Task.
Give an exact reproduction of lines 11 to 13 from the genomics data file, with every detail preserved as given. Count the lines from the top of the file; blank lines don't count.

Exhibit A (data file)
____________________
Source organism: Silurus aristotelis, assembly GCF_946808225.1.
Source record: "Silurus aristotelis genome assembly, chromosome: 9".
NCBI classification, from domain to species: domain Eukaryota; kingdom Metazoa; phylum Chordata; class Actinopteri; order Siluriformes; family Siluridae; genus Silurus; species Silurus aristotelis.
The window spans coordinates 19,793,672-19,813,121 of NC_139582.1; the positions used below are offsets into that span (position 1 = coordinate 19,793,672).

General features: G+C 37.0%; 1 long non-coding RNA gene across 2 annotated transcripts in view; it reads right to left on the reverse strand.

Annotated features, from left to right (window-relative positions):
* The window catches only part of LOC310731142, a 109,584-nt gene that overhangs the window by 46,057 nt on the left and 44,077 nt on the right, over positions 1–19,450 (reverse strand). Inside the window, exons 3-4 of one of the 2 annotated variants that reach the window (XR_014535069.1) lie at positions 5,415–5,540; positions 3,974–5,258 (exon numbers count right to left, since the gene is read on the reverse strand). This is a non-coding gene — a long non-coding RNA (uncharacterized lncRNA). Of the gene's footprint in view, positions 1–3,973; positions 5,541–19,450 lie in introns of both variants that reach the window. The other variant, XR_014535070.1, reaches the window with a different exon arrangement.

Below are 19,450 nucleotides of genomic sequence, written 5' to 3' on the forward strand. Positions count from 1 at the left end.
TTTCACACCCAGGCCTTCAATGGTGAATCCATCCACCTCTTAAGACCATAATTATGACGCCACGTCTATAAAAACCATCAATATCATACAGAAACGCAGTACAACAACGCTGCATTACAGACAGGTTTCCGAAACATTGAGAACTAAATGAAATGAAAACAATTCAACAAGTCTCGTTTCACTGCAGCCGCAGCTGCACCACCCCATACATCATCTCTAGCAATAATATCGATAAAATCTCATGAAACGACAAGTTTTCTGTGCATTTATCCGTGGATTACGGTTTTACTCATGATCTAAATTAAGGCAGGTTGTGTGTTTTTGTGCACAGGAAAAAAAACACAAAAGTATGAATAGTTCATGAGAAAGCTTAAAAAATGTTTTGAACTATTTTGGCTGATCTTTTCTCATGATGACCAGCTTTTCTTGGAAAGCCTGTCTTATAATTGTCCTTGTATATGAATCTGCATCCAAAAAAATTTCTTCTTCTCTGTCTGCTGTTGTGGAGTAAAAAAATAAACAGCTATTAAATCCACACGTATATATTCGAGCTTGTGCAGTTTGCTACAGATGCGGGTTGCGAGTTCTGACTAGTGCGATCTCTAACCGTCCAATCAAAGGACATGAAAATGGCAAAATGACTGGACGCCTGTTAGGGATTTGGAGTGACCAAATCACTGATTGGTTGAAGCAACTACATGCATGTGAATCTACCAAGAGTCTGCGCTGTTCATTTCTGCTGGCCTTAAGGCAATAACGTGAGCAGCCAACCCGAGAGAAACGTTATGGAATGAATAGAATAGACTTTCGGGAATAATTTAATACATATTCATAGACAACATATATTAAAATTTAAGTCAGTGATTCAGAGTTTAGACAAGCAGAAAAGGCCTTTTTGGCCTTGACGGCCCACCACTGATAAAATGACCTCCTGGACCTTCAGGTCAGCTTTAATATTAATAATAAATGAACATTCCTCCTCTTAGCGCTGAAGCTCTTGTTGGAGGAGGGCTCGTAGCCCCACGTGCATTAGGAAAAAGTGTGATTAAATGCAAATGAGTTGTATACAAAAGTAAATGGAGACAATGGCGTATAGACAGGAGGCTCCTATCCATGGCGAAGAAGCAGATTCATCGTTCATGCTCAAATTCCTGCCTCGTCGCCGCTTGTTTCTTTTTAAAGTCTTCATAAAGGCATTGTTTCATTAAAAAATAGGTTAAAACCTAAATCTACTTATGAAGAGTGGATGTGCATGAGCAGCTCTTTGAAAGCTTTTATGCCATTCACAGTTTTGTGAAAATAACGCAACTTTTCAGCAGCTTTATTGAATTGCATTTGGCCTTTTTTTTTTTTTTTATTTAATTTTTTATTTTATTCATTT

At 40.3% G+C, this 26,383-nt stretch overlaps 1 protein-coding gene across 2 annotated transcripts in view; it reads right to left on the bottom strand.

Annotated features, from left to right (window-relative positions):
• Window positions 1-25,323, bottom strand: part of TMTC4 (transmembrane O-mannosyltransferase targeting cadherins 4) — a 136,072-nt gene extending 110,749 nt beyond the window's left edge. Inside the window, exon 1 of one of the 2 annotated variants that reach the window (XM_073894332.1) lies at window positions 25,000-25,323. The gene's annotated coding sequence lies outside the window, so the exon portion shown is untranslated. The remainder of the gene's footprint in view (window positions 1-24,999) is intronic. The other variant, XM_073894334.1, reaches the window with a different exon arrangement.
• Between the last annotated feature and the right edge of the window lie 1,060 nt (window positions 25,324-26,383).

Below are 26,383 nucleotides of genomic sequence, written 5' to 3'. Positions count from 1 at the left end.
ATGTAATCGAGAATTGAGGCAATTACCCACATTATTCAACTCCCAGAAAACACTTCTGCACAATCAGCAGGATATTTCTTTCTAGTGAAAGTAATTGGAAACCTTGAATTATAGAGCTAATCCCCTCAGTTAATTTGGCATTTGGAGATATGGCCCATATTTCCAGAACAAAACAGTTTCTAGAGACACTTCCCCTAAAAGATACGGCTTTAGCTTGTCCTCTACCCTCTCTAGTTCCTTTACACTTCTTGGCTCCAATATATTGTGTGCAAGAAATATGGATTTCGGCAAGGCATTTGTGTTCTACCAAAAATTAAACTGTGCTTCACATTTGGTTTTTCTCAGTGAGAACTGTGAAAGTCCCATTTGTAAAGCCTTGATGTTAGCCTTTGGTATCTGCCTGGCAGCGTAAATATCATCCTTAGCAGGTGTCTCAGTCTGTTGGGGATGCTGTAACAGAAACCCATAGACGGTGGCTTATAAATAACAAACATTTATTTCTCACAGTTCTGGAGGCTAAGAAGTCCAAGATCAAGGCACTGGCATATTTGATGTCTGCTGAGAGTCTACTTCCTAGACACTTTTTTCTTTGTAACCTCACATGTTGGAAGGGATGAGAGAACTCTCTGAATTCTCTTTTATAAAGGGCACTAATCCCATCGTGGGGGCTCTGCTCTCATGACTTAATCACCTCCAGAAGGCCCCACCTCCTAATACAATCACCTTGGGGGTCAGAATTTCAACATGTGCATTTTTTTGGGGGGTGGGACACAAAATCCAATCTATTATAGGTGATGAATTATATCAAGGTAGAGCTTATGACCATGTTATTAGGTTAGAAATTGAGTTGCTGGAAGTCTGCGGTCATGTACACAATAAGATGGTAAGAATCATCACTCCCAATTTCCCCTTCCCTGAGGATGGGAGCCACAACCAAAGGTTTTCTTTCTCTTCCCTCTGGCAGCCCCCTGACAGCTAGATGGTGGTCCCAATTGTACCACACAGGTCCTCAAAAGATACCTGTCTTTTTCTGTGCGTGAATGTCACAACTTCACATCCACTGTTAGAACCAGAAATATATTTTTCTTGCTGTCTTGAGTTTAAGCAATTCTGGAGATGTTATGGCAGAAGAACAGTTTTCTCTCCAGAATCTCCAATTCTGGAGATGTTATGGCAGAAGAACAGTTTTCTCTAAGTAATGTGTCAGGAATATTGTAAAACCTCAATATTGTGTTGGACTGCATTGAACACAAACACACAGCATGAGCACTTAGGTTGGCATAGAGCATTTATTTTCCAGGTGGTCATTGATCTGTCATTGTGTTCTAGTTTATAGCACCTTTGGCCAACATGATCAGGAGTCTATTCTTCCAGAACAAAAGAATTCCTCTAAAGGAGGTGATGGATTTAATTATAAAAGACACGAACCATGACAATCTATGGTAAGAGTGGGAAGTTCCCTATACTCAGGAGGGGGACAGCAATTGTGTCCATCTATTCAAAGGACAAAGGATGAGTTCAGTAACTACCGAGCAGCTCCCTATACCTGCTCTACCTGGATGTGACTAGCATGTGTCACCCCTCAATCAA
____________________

Annotated features, from left to right (window-relative positions):
• Window positions 1-25,323, bottom strand: part of TMTC4 (transmembrane O-mannosyltransferase targeting cadherins 4) — a 136,072-nt gene extending 110,749 nt beyond the window's left edge. Inside the window, exon 1 of one of the 2 annotated variants that reach the window (XM_073894332.1) lies at window positions 25,000-25,323. The gene's annotated coding sequence lies outside the window, so the exon portion shown is untranslated. The remainder of the gene's footprint in view (window positions 1-24,999) is intronic. The other variant, XM_073894334.1, reaches the window with a different exon arrangement.
• Between the last annotated feature and the right edge of the window lie 1,060 nt (window positions 25,324-26,383).